This is my constant position in relation to you. We are both approaching the end of our lives - in the last two months, I have lost eight friends and would be loathe to lose another one, not through the final unavoidable loss, but principally due to misunderstandings and misinterpretation. I, therefore, appeal a male informato ad melius informandum.

Incidentally, I have never confused psychotherapy with redemption, and in using the word I was alluding more to Nietzsche’s comment, thus rather to an impression than a theory. It would never occur to me to trivialize your immense knowledge and your experience - I am astounded by it, but it doesn't take away the freedom of my own critical judgment. And your undeniable humility towards the transcendent would also prohibit me from placating myself once and for all with an autos epha.

You seem to want to renounce my friendship. That is quite unilateral and I am unwilling to take part in it. I am distressed that you think I am capable of arrogance in a thoroughly constructively critical debate in which I show no condescension but am exercising my freedom and clearly showing you the honor and esteem that I offer to an initiator and psycho-pioneer who initiated me into mysteries such that I will remain bound to him my whole life, whatever befalls. Even when his human willingness and intimacy do not come my way. Yet I must retract this word right away, since your long letter proves quite the opposite.

You are hurt and therefore bitter. I had no intention of hurting you or even of lecturing you. We don’t have enough time left for that now. And even if you were right I would assume that your greatness and your knowledge of the inner dialectic of the opposites would enable you to meet even an errant or inadequate adept with understanding and insight in such a quaternity-full humanity. Much remains unsaid. I cannot ask such an extensive correspondence from you. Whether my reply will make possible a desired meeting, I must leave to you. I am now as always in undiminished respect and friendship.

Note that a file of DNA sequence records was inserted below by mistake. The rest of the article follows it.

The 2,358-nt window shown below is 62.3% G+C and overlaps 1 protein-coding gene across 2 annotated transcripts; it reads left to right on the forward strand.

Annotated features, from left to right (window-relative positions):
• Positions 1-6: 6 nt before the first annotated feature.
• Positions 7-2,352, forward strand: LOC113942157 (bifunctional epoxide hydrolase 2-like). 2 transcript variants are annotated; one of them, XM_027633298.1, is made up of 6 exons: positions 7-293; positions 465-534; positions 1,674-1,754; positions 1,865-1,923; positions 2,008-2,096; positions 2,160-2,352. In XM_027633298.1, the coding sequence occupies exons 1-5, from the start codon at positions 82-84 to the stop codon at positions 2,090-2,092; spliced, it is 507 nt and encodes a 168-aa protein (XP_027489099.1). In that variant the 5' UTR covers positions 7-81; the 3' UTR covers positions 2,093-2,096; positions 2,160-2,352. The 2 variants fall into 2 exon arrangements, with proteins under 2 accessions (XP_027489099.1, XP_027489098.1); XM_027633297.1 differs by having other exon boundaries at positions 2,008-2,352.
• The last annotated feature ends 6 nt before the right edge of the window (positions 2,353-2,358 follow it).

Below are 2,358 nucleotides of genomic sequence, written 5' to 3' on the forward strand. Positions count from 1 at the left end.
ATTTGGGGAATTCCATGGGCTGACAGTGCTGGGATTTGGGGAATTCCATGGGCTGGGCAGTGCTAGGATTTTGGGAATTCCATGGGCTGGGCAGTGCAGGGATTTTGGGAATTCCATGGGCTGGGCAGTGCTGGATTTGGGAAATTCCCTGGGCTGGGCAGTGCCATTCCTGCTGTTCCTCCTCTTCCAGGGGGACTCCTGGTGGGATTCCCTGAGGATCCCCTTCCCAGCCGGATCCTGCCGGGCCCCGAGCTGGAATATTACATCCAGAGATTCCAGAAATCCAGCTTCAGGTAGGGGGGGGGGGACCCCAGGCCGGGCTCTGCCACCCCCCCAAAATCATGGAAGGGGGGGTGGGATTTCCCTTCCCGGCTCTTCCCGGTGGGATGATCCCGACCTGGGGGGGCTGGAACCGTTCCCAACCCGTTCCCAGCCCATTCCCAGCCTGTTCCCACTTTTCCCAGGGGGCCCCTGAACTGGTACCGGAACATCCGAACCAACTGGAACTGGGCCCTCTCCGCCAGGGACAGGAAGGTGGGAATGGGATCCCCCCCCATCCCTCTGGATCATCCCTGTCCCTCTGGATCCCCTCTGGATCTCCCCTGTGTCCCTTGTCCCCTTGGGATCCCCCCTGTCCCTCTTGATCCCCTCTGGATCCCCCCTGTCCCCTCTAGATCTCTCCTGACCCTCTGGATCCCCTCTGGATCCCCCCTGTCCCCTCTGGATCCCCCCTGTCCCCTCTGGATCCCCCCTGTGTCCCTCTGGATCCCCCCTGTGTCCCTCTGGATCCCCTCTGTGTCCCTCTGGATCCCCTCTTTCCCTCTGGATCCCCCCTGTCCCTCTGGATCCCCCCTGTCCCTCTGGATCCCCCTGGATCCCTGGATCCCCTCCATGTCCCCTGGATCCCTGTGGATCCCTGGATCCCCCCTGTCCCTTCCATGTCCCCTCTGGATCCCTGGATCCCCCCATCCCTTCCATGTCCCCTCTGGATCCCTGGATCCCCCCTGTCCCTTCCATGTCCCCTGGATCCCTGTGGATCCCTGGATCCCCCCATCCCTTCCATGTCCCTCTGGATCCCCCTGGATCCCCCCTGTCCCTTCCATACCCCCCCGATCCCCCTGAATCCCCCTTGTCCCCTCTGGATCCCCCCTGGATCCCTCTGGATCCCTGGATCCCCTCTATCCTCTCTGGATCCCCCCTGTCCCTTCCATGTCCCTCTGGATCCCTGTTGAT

Your Adolf Keller.


(Küsnacht, a few days before 21) March 1951

I am sincerely grateful to you for your comprehensive reply. It communicated a much clearer picture in many respects, not least about your dream which now appears in greater clarity. I now have an approximate sense of which conscious situation it is compensating. You really must not assume that I do not value your friendship. It’s precisely because I do value it that I tried to explain to you in broad detail what was irking me. Your letter helps me to understand where the difficulties in transmission lay.

I oppose the backwardness of Protestantism. I don’t want it give up its leading position. I don’t want to go back to the unconscious fog of Catholic concretism, therefore I also battle against Protestant concretism in historicity and the abstractness of the Protestant message, which today can only be understood as a historical remnant. If Christ means anything to me, it is only as a symbol. As a historical figure he might just as well be called Pythagoras, Lao-tze, Zarathustra, et. I find the historical Jesus completely unedifying, simply interesting because controversial.

I say this so that you’ll know where I stand. I’d be happy if despite this you want to talk with me. If you can d time for it, I’m willing. Once again many thanks for your considerate letter, full of goodwill,

Your Carl

Letters between C.G Jung and theologian Adolf Keller